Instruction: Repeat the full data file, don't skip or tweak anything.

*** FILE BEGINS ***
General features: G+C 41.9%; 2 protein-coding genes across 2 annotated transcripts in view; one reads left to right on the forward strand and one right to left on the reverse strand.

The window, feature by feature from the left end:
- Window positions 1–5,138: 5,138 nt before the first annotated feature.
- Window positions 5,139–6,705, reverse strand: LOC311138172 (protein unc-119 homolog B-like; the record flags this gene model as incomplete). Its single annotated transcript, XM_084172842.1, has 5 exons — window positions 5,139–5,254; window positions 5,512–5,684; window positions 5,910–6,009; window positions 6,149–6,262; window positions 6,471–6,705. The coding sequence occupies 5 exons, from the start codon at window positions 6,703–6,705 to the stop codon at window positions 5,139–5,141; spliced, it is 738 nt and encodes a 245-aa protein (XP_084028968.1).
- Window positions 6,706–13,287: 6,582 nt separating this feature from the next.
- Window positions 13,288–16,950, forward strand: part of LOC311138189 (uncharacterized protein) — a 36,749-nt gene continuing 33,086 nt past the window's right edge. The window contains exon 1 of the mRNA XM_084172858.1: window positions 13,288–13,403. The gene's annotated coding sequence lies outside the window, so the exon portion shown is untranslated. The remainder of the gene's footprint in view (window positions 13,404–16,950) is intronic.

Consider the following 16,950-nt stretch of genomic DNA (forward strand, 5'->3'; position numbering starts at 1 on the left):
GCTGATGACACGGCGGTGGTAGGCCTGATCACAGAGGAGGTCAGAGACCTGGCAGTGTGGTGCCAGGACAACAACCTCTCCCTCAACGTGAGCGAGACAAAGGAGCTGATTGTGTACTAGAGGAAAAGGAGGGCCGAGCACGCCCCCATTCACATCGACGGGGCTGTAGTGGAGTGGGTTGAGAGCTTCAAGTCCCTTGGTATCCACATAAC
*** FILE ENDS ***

General features: G+C 41.9%; 2 protein-coding genes across 2 annotated transcripts in view; one reads left to right on the forward strand and one right to left on the reverse strand.

The window, feature by feature from the left end:
- Window positions 1–5,138: 5,138 nt before the first annotated feature.
- Window positions 5,139–6,705, reverse strand: LOC311138172 (protein unc-119 homolog B-like; the record flags this gene model as incomplete). Its single annotated transcript, XM_084172842.1, has 5 exons — window positions 5,139–5,254; window positions 5,512–5,684; window positions 5,910–6,009; window positions 6,149–6,262; window positions 6,471–6,705. The coding sequence occupies 5 exons, from the start codon at window positions 6,703–6,705 to the stop codon at window positions 5,139–5,141; spliced, it is 738 nt and encodes a 245-aa protein (XP_084028968.1).
- Window positions 6,706–13,287: 6,582 nt separating this feature from the next.
- Window positions 13,288–16,950, forward strand: part of LOC311138189 (uncharacterized protein) — a 36,749-nt gene continuing 33,086 nt past the window's right edge. The window contains exon 1 of the mRNA XM_084172858.1: window positions 13,288–13,403. The gene's annotated coding sequence lies outside the window, so the exon portion shown is untranslated. The remainder of the gene's footprint in view (window positions 13,404–16,950) is intronic.

Consider the following 16,950-nt stretch of genomic DNA (forward strand, 5'->3'; position numbering starts at 1 on the left):
GCTGATGACACGGCGGTGGTAGGCCTGATCACAGAGGAGGTCAGAGACCTGGCAGTGTGGTGCCAGGACAACAACCTCTCCCTCAACGTGAGCGAGACAAAGGAGCTGATTGTGTACTAGAGGAAAAGGAGGGCCGAGCACGCCCCCATTCACATCGACGGGGCTGTAGTGGAGTGGGTTGAGAGCTTCAAGTCCCTTGGTATCCACATAAC